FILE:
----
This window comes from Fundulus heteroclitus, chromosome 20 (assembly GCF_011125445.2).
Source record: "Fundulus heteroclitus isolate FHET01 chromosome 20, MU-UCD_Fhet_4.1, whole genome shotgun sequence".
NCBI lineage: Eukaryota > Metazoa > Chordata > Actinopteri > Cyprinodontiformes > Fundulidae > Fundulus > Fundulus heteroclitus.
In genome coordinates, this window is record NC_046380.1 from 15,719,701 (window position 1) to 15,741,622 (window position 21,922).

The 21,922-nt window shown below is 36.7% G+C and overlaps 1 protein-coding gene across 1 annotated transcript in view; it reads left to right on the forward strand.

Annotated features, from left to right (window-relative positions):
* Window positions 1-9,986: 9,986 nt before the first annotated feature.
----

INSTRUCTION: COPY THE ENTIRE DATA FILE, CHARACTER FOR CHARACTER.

This window comes from Fundulus heteroclitus, chromosome 20 (assembly GCF_011125445.2).
Source record: "Fundulus heteroclitus isolate FHET01 chromosome 20, MU-UCD_Fhet_4.1, whole genome shotgun sequence".
NCBI lineage: Eukaryota > Metazoa > Chordata > Actinopteri > Cyprinodontiformes > Fundulidae > Fundulus > Fundulus heteroclitus.
In genome coordinates, this window is record NC_046380.1 from 15,719,701 (window position 1) to 15,741,622 (window position 21,922).

The 21,922-nt window shown below is 36.7% G+C and overlaps 1 protein-coding gene across 1 annotated transcript in view; it reads left to right on the forward strand.

Annotated features, from left to right (window-relative positions):
* Window positions 1-9,986: 9,986 nt before the first annotated feature.